New Tory bill would prevent early release of dangerous mentally ill offenders

Mike Clarke, Minister James Moore and Stacey Galt, during a governments address on criminal justice reform “Not Criminally Responsible” designation at a press conference in Port Coquitlam, British Columbia, Thursday November 22, 2012.



OTTAWA - A new federal bill aims to keep dangerously violent people away from society, even if they're considered not criminally responsible for the crimes of which they've been accused.

"We are giving the courts they powers they need to keep those deemed too dangerous to release where they should be - in custody," Prime Minister Stephen Harper said Friday in Vancouver.

The Conservative government tabled Bill C-54 in Parliament on Friday, proposing a new "high-risk" designation for those who are found not criminally responsible.

So, if someone were designated high-risk, they would no longer be allowed to get unescorted passes to leave their mental institution.

Escorted passes would only be given in narrow circumstances.

Anyone designated "high-risk" could also have to wait three years for a review of that decision.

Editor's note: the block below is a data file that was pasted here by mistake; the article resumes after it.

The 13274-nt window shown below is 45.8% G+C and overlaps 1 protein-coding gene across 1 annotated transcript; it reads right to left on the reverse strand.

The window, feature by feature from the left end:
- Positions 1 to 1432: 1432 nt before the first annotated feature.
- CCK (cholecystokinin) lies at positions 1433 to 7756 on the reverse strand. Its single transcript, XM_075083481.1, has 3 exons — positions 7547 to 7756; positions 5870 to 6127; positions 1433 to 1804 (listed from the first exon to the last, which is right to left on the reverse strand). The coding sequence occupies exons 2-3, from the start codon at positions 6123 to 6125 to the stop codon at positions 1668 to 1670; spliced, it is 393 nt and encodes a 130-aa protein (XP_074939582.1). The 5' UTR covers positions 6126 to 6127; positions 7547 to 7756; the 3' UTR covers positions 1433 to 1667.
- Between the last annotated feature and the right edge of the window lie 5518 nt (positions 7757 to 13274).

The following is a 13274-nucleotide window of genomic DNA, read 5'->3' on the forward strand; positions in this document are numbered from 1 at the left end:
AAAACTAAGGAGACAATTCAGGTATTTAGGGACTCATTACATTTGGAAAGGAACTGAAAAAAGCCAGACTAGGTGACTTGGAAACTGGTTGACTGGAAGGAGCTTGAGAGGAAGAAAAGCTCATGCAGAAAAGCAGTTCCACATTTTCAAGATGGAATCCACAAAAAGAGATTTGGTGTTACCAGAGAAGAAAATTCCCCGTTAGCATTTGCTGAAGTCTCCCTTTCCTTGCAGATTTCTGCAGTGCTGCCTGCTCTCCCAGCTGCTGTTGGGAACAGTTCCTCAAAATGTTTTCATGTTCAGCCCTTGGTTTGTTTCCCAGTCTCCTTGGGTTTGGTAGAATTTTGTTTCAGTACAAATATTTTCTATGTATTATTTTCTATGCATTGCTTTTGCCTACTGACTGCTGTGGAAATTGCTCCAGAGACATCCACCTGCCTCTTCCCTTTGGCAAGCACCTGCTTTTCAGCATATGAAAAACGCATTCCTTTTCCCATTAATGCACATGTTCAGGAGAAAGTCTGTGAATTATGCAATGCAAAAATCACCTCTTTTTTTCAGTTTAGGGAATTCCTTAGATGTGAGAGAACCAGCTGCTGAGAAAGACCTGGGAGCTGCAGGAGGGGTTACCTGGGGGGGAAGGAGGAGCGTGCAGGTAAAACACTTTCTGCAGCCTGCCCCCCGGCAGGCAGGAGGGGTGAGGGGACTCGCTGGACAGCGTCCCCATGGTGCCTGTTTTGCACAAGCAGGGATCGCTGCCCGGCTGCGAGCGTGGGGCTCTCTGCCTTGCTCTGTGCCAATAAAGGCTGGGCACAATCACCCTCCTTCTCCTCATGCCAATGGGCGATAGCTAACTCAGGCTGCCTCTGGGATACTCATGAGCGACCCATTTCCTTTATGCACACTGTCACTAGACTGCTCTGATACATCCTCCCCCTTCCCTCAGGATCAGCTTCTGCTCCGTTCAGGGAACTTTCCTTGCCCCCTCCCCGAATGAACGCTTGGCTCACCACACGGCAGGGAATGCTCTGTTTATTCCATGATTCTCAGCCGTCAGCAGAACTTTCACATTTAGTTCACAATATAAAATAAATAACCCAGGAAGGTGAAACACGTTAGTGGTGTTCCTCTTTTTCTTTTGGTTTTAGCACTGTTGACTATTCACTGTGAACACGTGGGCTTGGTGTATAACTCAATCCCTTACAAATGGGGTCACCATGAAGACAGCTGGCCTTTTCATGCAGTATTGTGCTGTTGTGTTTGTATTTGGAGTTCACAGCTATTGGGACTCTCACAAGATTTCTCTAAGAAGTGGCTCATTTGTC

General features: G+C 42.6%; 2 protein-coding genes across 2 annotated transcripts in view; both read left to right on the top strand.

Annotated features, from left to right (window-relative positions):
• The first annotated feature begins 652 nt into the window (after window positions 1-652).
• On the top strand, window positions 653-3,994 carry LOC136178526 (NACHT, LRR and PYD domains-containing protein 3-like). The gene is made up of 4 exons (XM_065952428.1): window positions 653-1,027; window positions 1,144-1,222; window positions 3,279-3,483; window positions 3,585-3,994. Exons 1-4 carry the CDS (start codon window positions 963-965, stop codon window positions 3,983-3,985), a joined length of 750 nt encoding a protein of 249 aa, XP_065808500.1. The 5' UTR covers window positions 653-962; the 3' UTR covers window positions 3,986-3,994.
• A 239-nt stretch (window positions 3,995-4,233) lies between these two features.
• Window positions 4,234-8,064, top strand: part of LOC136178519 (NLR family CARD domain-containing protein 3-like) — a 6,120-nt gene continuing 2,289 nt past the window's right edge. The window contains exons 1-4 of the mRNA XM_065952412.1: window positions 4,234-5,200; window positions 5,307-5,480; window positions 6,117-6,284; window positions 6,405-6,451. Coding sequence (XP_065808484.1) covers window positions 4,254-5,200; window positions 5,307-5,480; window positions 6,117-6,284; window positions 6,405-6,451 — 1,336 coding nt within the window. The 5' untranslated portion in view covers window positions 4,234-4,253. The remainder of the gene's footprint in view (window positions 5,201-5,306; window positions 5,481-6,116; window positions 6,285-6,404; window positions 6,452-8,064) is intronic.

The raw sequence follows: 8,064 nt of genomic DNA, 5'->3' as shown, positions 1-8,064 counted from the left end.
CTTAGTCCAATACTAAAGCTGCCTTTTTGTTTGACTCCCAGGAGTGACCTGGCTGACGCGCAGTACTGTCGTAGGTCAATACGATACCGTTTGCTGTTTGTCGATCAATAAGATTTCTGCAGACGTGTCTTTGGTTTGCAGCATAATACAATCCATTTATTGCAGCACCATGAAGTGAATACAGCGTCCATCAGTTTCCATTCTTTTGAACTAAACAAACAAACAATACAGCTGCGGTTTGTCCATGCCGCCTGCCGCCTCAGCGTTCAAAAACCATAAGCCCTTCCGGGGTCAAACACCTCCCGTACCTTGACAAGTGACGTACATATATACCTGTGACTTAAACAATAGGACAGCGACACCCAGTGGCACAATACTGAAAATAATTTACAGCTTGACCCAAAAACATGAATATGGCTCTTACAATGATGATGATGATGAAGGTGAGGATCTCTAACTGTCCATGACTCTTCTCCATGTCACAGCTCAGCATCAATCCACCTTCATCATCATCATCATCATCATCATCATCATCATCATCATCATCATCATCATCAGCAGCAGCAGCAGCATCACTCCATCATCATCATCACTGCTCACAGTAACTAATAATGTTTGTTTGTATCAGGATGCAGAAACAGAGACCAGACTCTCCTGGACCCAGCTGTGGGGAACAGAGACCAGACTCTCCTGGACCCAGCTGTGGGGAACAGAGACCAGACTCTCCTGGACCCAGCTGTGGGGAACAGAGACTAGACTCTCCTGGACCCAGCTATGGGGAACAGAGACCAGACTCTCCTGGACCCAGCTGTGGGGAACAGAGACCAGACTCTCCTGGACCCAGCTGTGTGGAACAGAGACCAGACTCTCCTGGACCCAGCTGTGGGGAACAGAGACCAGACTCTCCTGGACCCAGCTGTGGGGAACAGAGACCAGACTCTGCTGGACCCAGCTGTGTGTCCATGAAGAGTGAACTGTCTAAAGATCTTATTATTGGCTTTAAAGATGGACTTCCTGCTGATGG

"Terrible things are going to happen, but we can create a system that is reasonable," said Harper. "We believe profoundly that in the past several decades the criminal justice system became unbalanced in a way that was really inexcusable."

The bill recognizes the right of victims and their families to be told when someone who's not criminally responsible for a crime is let out into the public.

Review boards would also gain the power to order someone who falls under the Criminal Code's mental disorder rules not to communicate with a victim.

Harper confirmed that if the bill were passed into law, its provisions would apply to violent individuals already in mental institutions, such as Alan Schoenborn who killed his three children in Merritt, B.C. in 2008.

Stacy Galt, whose cousin is the mother of the three kids Shoenborn murdered, welcomed the new bill.

"My family and I call upon the entire House of Commons to join together to unanimously pass this legislation," said Galt. "What is being proposed is what we, the families of victims all across Canada, have been asking for."

The bill's provisions could also apply to Vince Li.

Li suffers from schizophrenia and lives in a mental institution after being found not criminally responsible for beheading Tim McLean aboard a bus near Portage la Prairie, Man. in 2008.

However, the case of former doctor Guy Turcotte, who killed his two young children in Montreal in 2009, likely wouldn't be affected.

He was released from a mental hospital last December.

"Obviously, we could not apply (the law) to people who have already been released and have completed the process," said Harper. "That would clearly be unconstitutional."

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